Playing court

Judicial overreach threatens to further destabilise the fragile democratic project in Pakistan

Pervez Musharraf played so fast and loose with democratic principles during his tenure as Pakistan's army chief and president that it has become a satisfying sport to count the ironies as his attempts to enter the electoral fray, and now just roam as a free man, are thwarted. Nobody ever accused Musharraf of self-effacement, and the impulse to cheer the unfolding spectacle as a dictator getting his comeuppance is understandable. It is also dangerous. Certainly, Musharraf has a lot to answer for, given the arbitrariness that shaped his acts while in power. But the overreach of Pakistan's judiciary in ordering his arrest and in giving the Election Commission inordinate latitude in rejecting his nomination papers, puts in full glare a vital challenge to the rule of law as Pakistan prepares for its first transition from one elected government to another.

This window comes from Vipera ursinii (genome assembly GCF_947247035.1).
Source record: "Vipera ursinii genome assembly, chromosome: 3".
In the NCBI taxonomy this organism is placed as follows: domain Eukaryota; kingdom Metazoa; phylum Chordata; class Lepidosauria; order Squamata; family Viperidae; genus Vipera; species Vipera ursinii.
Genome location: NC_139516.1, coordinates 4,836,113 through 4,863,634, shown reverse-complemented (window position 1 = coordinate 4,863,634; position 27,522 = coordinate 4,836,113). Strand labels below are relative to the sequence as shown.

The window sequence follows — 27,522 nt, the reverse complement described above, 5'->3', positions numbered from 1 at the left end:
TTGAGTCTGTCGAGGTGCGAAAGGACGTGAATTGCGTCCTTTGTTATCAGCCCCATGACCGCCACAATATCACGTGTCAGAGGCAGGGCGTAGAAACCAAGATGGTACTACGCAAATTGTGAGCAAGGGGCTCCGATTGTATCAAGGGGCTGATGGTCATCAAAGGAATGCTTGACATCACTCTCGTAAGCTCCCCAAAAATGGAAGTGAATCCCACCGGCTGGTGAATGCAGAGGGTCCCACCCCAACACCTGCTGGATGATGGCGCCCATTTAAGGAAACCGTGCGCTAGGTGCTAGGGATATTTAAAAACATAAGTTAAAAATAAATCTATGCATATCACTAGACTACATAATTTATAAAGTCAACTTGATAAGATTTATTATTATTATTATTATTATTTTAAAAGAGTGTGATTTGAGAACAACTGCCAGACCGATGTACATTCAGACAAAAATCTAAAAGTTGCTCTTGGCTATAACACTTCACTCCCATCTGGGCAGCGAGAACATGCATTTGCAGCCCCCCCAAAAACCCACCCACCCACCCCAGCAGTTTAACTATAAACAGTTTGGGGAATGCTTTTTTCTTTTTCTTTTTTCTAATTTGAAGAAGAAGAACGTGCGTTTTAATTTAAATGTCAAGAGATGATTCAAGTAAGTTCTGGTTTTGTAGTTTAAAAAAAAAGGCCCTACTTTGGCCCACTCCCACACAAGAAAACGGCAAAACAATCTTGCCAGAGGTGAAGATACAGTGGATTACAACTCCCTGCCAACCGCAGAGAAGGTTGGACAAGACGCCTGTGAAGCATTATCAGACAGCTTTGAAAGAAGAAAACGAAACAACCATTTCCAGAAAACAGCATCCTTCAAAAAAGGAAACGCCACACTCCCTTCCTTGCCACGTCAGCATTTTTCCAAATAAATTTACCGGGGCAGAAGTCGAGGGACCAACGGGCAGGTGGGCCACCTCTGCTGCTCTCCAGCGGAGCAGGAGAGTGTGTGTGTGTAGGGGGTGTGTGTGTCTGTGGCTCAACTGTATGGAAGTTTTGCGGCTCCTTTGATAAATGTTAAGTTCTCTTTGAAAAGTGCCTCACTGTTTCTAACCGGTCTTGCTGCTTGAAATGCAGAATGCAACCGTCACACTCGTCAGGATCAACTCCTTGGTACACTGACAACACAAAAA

The drama in and outside the Islamabad High Court is of a piece with the attitude of the judiciary during the tenure of Iftikhar Muhammad Chaudhry as chief justice of the Supreme Court. Chaudhry was himself a victim of Musharraf's disdain for due process when he was sacked from the post in 2007. The popular movement to have him restored to the highest judicial office, in fact, hastened Musharraf's exit a year later. However, as the country came under representative rule, with Asif Ali Zardari's Pakistan Peoples Party at the helm, the Chaudhry judiciary displayed a firm inclination to challenge executive power. Now, in the campaign period, its hand remains all too visible. Election officials have gained licence to scrutinise nomination papers of candidates for adherence to Articles 62 and 63 of the constitution. This allows election officials to put candidates to the test of patriotism, religiosity and integrity, a test that by its very nature gives the official in question immense discretion. It has the potential to distort the choice before voters. It is important to note that Musharraf, who is not quite an electoral force anyway, is not the only candidate to have been affected. In fact, there are candidates whose papers have been rejected in one constituency and accepted in another.

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